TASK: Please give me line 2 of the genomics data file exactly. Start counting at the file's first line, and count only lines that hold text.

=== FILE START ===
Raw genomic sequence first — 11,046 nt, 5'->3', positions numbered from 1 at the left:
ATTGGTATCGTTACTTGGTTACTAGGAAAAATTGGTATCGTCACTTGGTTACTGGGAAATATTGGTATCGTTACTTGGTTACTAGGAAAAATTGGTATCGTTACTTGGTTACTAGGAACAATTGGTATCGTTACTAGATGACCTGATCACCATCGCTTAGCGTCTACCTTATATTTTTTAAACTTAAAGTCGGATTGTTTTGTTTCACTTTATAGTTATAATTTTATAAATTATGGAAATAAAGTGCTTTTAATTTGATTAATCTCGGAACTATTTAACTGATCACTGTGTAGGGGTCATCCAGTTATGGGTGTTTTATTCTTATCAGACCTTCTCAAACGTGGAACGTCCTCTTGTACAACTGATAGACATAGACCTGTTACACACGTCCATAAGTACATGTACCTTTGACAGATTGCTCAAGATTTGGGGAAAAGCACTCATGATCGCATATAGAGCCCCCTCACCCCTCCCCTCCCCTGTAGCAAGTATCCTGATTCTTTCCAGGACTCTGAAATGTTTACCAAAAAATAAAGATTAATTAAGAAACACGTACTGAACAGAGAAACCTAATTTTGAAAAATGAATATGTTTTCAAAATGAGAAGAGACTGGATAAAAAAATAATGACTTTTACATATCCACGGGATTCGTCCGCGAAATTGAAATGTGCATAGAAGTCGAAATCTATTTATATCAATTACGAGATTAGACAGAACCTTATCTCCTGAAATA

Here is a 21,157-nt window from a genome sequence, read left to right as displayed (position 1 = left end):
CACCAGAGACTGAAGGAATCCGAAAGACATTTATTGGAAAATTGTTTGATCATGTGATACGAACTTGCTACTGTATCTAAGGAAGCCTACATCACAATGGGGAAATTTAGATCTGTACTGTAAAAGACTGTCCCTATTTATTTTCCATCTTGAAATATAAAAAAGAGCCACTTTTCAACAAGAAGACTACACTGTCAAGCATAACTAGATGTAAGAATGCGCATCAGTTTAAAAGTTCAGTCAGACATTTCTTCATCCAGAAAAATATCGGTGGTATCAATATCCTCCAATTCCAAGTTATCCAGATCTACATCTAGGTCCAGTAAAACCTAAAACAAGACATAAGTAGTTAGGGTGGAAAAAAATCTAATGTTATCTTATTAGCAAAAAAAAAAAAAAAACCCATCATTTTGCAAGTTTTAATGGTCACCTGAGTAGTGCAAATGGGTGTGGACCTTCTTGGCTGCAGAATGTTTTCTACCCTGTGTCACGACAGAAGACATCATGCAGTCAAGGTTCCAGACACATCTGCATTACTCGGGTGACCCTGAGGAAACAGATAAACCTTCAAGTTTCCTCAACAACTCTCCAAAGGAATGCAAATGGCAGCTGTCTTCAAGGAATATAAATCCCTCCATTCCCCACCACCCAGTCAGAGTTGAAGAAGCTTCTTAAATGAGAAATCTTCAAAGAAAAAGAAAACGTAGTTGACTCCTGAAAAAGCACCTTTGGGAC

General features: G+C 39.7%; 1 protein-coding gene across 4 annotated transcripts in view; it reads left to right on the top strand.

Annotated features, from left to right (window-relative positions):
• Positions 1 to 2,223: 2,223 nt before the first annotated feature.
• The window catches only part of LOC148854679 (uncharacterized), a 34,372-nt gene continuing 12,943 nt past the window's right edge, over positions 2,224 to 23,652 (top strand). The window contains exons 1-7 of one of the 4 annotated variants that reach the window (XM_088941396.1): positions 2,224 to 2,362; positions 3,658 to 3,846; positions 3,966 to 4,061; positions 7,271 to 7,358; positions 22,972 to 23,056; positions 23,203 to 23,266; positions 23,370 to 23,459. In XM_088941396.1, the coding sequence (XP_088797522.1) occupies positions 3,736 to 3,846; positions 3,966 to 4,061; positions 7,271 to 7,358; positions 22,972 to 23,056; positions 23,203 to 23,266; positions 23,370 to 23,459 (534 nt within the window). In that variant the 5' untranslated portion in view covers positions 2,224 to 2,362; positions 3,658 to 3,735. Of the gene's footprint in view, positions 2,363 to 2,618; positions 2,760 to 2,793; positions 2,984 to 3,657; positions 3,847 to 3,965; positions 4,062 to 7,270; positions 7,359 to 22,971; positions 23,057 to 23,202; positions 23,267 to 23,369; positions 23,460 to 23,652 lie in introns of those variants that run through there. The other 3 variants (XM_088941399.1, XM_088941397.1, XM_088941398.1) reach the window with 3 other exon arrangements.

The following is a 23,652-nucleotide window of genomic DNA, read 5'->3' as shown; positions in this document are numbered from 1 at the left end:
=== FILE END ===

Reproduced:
ATTGGTATCGTTACTTGGTTACTAGGAAAAATTGGTATCGTCACTTGGTTACTGGGAAATATTGGTATCGTTACTTGGTTACTAGGAAAAATTGGTATCGTTACTTGGTTACTAGGAACAATTGGTATCGTTACTAGATGACCTGATCACCATCGCTTAGCGTCTACCTTATATTTTTTAAACTTAAAGTCGGATTGTTTTGTTTCACTTTATAGTTATAATTTTATAAATTATGGAAATAAAGTGCTTTTAATTTGATTAATCTCGGAACTATTTAACTGATCACTGTGTAGGGGTCATCCAGTTATGGGTGTTTTATTCTTATCAGACCTTCTCAAACGTGGAACGTCCTCTTGTACAACTGATAGACATAGACCTGTTACACACGTCCATAAGTACATGTACCTTTGACAGATTGCTCAAGATTTGGGGAAAAGCACTCATGATCGCATATAGAGCCCCCTCACCCCTCCCCTCCCCTGTAGCAAGTATCCTGATTCTTTCCAGGACTCTGAAATGTTTACCAAAAAATAAAGATTAATTAAGAAACACGTACTGAACAGAGAAACCTAATTTTGAAAAATGAATATGTTTTCAAAATGAGAAGAGACTGGATAAAAAAATAATGACTTTTACATATCCACGGGATTCGTCCGCGAAATTGAAATGTGCATAGAAGTCGAAATCTATTTATATCAATTACGAGATTAGACAGAACCTTATCTCCTGAAATA